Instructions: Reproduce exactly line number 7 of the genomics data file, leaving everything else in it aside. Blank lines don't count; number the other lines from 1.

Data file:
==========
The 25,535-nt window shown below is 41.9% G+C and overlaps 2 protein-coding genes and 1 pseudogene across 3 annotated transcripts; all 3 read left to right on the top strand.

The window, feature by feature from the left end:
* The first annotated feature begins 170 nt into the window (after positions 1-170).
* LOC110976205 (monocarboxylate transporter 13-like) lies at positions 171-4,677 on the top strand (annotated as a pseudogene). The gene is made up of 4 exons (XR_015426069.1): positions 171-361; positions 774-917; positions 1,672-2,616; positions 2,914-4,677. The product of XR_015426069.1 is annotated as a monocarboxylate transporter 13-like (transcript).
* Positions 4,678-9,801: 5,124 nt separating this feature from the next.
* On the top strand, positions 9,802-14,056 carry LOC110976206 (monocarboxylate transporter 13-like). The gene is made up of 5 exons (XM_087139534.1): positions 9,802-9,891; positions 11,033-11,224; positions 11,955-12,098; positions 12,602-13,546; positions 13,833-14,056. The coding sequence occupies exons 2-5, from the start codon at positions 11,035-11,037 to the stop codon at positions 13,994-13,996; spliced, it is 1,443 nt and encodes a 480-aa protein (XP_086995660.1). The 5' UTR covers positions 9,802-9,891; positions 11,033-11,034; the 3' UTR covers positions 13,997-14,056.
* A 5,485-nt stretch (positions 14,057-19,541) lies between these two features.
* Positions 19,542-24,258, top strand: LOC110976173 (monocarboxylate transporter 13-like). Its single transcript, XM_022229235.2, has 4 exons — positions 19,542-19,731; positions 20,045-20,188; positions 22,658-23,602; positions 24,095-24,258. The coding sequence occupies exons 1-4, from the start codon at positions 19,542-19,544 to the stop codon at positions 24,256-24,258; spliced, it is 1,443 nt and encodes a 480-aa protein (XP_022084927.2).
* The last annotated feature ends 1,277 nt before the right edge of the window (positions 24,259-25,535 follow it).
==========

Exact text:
* A 5,485-nt stretch (positions 14,057-19,541) lies between these two features.